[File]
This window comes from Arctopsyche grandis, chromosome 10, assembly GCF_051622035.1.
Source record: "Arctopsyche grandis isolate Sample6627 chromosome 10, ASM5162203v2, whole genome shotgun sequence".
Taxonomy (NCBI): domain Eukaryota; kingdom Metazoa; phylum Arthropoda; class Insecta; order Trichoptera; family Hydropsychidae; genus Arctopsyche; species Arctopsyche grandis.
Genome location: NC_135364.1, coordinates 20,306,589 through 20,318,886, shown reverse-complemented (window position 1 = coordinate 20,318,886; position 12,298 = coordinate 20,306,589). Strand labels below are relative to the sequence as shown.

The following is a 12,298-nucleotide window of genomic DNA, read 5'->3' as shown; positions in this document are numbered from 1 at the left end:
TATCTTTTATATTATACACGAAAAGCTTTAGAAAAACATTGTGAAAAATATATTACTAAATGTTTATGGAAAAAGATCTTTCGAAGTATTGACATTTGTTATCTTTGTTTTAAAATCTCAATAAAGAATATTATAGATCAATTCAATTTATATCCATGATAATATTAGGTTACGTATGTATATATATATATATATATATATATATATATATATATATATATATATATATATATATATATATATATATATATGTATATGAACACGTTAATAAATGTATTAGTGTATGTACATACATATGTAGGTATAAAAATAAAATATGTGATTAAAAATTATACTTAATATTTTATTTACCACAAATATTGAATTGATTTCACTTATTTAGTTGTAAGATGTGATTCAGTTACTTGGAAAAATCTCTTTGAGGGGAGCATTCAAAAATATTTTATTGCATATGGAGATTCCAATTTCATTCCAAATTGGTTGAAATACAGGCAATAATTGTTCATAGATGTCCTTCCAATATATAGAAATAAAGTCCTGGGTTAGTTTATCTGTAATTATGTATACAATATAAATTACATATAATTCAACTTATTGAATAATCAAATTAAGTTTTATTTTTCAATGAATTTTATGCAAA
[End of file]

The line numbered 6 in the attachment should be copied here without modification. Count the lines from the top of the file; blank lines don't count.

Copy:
TATCTTTTATATTATACACGAAAAGCTTTAGAAAAACATTGTGAAAAATATATTACTAAATGTTTATGGAAAAAGATCTTTCGAAGTATTGACATTTGTTATCTTTGTTTTAAAATCTCAATAAAGAATATTATAGATCAATTCAATTTATATCCATGATAATATTAGGTTACGTATGTATATATATATATATATATATATATATATATATATATATATATATATATATATATATATATATATATATATATGTATATGAACACGTTAATAAATGTATTAGTGTATGTACATACATATGTAGGTATAAAAATAAAATATGTGATTAAAAATTATACTTAATATTTTATTTACCACAAATATTGAATTGATTTCACTTATTTAGTTGTAAGATGTGATTCAGTTACTTGGAAAAATCTCTTTGAGGGGAGCATTCAAAAATATTTTATTGCATATGGAGATTCCAATTTCATTCCAAATTGGTTGAAATACAGGCAATAATTGTTCATAGATGTCCTTCCAATATATAGAAATAAAGTCCTGGGTTAGTTTATCTGTAATTATGTATACAATATAAATTACATATAATTCAACTTATTGAATAATCAAATTAAGTTTTATTTTTCAATGAATTTTATGCAAA